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In 1877 an Act of Parliament authorised construction of the Lewes and East Grinstead Railway (L&EGR), now known as the Bluebell Railway. My dear pal Peter was working on this as a Snowdonia scenario up until his death - far too young - last year; indeed, our final messaging session (a month before) covered his progress. Nothing will erase the deep sadness I felt when his 5 year old daughter stepped up to his coffin to say her final farewell but, hopefully, this will be my tribute to him. So, today, I'm running a sort of stream of consciousness exercise where I cut and paste various snippets of history, gossip and curiosity in and around The Bluebell Railway; you can see how I go about connecting the theme to the mechanics - first, I start with the stations:
1. East Grinstead (Low Level) - it was built/rebuilt a couple of times in the first years of the BBR operation, so I'd like to reflect that in the gameplay.
2. (Hill Place Viaduct) - I love a good viaduct, so re-using the viaduct scoring from the Wye Valley Tourer would be perfect; in fact, if I treat BBR and WVT as a scenario pair, one could be on the back of the other.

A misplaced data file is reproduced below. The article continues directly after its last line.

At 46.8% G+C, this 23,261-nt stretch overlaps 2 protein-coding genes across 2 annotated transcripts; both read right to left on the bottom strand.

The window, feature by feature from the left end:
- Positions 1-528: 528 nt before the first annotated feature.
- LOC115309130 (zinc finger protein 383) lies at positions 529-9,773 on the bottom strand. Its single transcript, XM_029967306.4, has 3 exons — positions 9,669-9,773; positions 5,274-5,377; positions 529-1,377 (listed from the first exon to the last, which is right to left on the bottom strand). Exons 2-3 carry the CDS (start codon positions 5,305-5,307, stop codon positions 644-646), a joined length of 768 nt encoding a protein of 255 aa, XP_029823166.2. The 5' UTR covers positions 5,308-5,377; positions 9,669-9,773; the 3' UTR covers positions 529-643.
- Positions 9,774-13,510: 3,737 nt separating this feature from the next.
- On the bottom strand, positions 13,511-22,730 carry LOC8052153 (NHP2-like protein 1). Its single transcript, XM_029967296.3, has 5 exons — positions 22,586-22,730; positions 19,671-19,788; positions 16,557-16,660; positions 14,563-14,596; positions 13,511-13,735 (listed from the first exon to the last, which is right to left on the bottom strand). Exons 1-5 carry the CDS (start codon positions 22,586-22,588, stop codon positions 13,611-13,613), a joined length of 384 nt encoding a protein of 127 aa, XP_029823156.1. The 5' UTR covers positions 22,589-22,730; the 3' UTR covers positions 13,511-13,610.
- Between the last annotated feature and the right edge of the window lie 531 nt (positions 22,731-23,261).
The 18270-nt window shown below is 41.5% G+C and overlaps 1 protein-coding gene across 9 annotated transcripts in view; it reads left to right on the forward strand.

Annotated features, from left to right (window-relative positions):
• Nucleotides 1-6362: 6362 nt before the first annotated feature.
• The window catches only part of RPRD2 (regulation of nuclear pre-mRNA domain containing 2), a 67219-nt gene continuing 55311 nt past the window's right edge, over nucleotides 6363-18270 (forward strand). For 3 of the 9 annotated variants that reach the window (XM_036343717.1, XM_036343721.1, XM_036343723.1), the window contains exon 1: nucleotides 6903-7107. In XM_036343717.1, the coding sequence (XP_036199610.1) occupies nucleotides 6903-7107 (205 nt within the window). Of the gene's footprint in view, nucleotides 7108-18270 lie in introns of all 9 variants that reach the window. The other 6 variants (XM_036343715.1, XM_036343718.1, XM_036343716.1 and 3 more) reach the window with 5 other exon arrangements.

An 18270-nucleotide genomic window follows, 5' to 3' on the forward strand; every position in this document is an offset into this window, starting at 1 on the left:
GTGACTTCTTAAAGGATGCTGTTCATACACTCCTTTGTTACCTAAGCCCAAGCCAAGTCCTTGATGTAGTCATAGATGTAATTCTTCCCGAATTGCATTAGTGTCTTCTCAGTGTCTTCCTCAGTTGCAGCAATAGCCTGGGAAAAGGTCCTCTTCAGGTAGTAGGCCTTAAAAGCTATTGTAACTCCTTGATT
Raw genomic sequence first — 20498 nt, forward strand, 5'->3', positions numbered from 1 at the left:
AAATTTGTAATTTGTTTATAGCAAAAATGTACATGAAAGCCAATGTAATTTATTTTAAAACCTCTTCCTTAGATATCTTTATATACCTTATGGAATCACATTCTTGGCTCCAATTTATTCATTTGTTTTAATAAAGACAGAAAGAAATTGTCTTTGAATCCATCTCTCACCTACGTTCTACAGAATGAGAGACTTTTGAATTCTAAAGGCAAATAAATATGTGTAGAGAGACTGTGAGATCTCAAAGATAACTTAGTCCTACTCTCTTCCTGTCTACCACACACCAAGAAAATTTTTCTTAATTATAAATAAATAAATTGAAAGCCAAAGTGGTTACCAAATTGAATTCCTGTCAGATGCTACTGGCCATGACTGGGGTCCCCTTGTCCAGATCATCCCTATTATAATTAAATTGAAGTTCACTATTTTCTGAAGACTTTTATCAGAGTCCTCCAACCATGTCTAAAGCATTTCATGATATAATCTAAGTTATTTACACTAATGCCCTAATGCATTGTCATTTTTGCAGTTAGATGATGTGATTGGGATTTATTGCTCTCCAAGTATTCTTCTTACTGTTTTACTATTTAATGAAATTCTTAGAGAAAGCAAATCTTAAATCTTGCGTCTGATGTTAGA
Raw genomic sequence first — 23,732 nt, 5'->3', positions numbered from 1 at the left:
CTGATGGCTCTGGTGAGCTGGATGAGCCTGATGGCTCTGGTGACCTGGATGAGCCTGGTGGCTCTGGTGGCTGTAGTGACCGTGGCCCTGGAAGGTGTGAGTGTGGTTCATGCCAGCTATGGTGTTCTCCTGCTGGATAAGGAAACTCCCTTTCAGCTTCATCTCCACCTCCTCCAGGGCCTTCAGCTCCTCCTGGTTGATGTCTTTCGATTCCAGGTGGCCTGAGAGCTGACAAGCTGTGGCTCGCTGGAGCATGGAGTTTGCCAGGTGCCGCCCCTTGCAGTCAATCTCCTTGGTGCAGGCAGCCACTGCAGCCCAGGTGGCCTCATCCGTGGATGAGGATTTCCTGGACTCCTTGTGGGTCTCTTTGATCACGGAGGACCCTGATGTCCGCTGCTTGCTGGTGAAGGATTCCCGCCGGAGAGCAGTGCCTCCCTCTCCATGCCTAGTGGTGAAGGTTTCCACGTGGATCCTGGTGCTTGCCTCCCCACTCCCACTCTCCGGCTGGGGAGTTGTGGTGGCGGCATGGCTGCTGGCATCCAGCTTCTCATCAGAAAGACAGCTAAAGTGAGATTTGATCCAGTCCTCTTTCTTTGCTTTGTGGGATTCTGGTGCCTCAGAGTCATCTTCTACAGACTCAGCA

3. Kingscote - this was a posh station by all accounts: the lavish main station building was designed as a two-storey villa with a T-shaped footprint, with a single storey wing each side: booking office and toilets to the north; waiting room and storage to the south. All of this structure was fronted both sides by a timber-supported hipped canopy, which like all of the other buildings carried a hipped slate roof. The station had substantial sidings and a livestock loading dock located just to the north of No.1 platform. The downside No.2 platform was connected to the main buildings by a 50 feet (15 m) glazed footbridge, and had a similar timber-supported canopy which fronted a wooden waiting room. Need some lucrative building spots, I think, to tempt the more creative Snowdonian navvy.